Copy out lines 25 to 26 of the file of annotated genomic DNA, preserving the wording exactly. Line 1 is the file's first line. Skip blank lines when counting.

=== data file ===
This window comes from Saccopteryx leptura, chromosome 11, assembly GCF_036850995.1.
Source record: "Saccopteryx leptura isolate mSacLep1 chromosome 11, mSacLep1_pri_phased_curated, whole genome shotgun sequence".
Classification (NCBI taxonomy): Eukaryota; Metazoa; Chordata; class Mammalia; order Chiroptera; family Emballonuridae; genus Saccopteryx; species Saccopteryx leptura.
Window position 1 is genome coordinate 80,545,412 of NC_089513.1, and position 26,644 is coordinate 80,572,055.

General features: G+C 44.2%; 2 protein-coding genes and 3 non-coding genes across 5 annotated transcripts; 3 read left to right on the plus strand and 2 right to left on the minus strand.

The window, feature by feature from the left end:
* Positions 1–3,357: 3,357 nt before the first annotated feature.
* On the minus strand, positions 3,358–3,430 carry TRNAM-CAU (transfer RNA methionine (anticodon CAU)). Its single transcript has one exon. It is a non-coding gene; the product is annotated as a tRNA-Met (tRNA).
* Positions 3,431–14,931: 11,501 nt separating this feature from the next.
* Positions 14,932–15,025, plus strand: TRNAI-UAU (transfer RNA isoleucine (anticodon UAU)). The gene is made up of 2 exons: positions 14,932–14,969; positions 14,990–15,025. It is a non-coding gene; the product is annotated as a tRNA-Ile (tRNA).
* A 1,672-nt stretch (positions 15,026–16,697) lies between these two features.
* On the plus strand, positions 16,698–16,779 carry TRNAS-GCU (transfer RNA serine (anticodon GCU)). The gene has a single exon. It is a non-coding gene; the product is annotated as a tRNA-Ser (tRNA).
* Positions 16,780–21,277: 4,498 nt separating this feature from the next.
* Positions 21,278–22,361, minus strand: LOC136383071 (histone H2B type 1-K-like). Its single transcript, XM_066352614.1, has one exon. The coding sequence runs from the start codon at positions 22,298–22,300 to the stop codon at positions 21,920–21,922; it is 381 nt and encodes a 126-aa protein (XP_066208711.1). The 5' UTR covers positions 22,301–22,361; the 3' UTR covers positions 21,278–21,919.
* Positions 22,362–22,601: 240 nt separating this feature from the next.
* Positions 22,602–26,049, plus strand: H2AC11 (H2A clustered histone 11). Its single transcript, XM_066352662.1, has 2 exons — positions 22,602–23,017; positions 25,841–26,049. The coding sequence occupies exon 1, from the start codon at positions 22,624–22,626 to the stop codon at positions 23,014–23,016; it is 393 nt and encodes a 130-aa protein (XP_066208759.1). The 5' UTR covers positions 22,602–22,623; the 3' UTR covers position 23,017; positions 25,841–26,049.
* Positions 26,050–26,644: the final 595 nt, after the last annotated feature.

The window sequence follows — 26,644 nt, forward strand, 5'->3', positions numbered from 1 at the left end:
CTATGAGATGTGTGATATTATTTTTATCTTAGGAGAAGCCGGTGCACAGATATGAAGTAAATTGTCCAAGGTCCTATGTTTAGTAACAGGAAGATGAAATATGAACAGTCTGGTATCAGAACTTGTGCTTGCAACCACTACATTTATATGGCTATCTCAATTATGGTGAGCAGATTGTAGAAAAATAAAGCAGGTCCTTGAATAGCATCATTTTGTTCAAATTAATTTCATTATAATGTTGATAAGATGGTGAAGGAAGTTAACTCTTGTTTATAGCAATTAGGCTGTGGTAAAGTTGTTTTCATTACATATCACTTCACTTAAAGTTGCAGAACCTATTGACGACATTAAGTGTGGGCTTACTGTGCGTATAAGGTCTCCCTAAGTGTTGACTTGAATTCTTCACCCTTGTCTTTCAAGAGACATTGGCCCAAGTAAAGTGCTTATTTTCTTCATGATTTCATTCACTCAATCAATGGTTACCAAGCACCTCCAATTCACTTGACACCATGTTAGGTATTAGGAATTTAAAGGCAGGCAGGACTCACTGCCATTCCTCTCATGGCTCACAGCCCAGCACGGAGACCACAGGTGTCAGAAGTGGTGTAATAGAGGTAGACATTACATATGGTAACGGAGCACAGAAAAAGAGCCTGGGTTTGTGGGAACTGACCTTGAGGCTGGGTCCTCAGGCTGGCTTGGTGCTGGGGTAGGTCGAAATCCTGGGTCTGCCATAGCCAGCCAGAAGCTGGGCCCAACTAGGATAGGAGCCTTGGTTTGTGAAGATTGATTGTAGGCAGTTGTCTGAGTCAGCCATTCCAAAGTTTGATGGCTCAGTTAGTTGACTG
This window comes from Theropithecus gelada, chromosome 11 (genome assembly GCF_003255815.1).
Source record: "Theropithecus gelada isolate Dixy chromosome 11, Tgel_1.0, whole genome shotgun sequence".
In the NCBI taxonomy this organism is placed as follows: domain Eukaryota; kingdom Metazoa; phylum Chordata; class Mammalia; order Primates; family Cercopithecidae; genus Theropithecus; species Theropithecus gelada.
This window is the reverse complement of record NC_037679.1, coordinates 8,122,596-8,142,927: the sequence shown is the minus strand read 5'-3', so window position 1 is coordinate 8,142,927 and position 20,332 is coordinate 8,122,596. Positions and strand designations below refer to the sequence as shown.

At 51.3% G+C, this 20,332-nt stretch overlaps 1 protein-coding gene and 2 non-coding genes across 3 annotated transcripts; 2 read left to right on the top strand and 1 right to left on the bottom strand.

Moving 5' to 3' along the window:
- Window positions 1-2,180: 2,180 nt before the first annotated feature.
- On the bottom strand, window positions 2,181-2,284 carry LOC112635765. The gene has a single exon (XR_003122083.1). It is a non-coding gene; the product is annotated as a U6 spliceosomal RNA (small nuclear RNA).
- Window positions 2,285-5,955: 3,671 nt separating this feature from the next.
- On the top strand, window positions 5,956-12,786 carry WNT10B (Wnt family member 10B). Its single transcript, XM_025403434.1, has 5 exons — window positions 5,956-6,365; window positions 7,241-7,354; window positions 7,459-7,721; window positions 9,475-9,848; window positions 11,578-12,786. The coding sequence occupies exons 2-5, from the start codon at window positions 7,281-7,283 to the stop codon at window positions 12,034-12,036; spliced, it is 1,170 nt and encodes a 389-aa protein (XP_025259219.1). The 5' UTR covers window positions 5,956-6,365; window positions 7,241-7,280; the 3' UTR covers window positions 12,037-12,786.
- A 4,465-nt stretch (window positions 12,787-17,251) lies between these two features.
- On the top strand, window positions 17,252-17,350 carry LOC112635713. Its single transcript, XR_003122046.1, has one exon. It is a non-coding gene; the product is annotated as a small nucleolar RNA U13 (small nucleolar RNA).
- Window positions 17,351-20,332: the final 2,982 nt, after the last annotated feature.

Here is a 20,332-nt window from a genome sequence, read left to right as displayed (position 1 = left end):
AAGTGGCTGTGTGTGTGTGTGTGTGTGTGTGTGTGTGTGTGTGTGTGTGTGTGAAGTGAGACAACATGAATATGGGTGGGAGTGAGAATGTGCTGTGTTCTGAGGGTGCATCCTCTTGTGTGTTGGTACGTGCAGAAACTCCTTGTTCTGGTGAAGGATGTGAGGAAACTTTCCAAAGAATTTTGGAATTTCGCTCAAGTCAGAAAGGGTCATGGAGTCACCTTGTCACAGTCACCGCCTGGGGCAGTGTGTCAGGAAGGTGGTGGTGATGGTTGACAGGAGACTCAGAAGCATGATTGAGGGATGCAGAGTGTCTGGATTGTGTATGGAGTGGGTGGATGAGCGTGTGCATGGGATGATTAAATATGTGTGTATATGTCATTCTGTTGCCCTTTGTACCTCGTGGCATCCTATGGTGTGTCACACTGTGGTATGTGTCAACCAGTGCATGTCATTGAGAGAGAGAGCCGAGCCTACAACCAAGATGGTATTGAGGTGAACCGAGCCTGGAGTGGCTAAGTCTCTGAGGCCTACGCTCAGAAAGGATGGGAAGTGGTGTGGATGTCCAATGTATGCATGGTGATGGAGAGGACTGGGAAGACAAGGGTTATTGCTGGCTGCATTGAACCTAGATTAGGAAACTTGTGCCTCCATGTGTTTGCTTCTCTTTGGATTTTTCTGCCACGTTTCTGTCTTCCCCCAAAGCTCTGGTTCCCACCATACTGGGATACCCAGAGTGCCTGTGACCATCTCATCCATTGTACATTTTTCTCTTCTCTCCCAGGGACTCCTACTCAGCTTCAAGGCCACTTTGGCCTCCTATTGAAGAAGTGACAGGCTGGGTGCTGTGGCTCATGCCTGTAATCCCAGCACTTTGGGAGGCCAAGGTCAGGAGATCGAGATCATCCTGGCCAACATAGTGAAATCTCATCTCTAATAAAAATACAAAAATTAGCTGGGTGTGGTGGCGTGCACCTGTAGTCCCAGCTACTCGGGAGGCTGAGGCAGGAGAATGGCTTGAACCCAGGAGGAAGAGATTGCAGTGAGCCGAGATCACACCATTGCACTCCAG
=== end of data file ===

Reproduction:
Moving 5' to 3' along the window:
- Window positions 1-2,180: 2,180 nt before the first annotated feature.